March 7th, 2011
06:00 PM ET

Is the federal government broken beyond repair?

FROM CNN's Jack Cafferty:

Today is the 158th day the federal government has operated without a budget. The clock is ticking on the two week extension Congress approved last week which kept the government from effectively shutting its doors for business this morning.
[cnn-photo-caption image=http://i2.cdn.turner.com/cnn/2011/images/03/07/art.demint.jpg caption="U.S. Senator Jim DeMint (R-SC)."]
Here's sort of where we stand: Republicans want to cut spending by at least $61 billion which was what the House of Representatives agreed on a few weeks ago in their bill. But the Democratic majority in the Senate only wants to cut $10.5 billion.

Hello, we're looking at a projected deficit of $1.65 trillion for this year alone.

Not to suggest that our Congress people lack guts, but last Friday Republican Senators Jim DeMint and Tom Coburn introduced a bill that would cut about $400 million a year from the budget by stripping all federal funding for the Corporation for Public Broadcasting. They want to kill Big Bird and Elmo.

Not a word about touching entitlement programs like Social Security and Medicare; but children's programming apparently is on the table.

In this week's Time magazine cover story, Fareed Zakaria wonders if America's best days are behind us. He points to how the U.S. now compares with other wealthy countries when it comes to student test scores, graduation rates, life expectancy, crime, and of course national debt. We're falling behind on all fronts. Zakaria says: "The larger discussion in Washington is about everything except what's important." Like killing funding for Sesame Street.

Here’s my question to you: Is the federal government broken beyond repair?

Interested to know which ones made it on air?


Filed under: Government
March 7th, 2011
05:00 PM ET

What can Sarah Palin teach India about American politics?


Political buttons featuring Sarah Palin were sold at the Conservative Political Action Conference (CPAC) in DC last month. (PHOTO CREDIT: GETTY IMAGES)

FROM CNN's Jack Cafferty:

You can't see India from Sarah Palin's house, so the former governor of Alaska who quit halfway through her first term is going to go there and get a firsthand look. Palin will be on her way to New Delhi next week.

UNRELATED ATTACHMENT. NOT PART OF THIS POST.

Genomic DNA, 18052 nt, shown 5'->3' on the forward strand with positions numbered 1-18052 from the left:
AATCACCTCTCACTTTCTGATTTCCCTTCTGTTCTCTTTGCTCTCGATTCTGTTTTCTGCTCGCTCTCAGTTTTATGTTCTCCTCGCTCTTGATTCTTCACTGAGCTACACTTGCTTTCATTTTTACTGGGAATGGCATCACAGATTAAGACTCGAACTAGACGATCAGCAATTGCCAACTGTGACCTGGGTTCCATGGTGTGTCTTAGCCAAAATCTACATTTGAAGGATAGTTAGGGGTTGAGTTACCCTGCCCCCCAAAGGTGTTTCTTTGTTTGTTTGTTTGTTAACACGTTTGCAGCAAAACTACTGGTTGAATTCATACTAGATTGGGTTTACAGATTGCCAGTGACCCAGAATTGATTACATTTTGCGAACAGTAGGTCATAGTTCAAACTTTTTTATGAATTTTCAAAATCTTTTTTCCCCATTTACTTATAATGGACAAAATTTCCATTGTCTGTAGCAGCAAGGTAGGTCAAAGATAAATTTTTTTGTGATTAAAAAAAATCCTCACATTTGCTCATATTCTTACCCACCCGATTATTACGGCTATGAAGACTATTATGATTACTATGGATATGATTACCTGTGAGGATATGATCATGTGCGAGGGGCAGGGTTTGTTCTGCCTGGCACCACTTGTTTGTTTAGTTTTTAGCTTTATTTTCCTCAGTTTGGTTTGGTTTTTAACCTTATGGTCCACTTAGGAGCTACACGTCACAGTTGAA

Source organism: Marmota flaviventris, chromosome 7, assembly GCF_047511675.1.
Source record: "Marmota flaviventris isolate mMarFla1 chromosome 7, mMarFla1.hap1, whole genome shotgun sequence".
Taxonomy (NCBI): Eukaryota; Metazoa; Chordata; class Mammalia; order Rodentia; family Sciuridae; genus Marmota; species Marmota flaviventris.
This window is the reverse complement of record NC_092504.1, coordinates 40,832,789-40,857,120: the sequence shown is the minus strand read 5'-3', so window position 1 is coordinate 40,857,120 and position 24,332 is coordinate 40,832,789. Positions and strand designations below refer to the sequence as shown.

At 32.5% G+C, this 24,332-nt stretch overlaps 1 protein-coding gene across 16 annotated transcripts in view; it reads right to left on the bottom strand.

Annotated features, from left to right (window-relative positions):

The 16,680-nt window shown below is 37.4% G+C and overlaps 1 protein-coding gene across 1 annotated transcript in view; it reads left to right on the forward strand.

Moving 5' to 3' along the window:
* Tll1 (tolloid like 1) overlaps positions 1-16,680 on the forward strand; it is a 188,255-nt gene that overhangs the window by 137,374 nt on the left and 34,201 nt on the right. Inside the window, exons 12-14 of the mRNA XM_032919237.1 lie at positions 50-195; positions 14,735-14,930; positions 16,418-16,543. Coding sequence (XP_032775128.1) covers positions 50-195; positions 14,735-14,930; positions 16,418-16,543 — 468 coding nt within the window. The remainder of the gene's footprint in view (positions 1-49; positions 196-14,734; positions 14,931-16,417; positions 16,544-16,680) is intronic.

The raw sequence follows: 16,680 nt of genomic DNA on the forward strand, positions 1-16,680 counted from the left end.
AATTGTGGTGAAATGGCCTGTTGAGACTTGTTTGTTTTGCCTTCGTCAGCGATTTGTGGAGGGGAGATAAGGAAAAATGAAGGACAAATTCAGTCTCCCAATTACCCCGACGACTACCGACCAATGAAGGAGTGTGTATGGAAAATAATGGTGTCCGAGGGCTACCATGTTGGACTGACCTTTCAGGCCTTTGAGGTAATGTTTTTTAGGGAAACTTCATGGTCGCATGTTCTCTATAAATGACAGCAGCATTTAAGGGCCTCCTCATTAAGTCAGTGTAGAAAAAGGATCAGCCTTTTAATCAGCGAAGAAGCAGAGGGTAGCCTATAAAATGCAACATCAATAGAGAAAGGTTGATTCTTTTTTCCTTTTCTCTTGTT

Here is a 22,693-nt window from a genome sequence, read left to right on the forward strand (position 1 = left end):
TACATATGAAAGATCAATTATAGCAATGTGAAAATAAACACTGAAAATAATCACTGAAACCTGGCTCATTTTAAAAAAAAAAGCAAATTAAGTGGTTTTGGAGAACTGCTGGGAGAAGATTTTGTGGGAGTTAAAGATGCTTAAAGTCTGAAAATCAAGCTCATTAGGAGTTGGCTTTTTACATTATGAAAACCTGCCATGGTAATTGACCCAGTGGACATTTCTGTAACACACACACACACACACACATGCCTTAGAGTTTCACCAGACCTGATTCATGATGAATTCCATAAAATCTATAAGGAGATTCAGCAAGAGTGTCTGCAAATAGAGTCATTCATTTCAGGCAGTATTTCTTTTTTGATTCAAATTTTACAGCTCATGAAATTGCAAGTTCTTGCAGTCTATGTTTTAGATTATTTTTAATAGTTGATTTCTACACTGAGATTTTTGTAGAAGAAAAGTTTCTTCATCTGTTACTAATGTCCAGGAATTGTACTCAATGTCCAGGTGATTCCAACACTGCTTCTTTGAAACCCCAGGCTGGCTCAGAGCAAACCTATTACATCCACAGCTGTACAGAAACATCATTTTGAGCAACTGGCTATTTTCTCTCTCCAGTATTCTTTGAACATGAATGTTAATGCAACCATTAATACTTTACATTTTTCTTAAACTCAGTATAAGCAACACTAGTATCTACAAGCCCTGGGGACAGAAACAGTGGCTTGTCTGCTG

She's been invited to deliver the keynote address at a two-day leadership event called the India Today Conclave. It's an annual conference that attracts business and political leaders from around the world. Attendees this year will include Indian Prime Minister Manmohan Singh and Nobel Peace Prize winner Mohamed ElBaradei, one of the possible replacements for Hosni Mubarak in Egypt. Last year's keynote speaker was former President Bill Clinton.

The title of Palin's speech is My Vision of America, and Politico.com reports it comes as no surprise the group invited Palin. India is fascinated with American politics because so many Indians have immigrated to the United States and found success here. Many still have relatives in India. The Indian press regularly follows the careers of Indian-American politicians like Louisiana Gov. Bobby Jindal and newly elected Gov. Nikki Haley of South Carolina. Both are Republicans. Palin's support for Haley has been credited with giving her campaign a boost. But the media in India also follow closely what's going on in Washington as well as outside the Beltway. Maybe Palin can learn from them while she's there.

Here’s my question to you: What can Sarah Palin teach India about American politics?

Interested to know which ones made it on air?


Filed under: Sarah Palin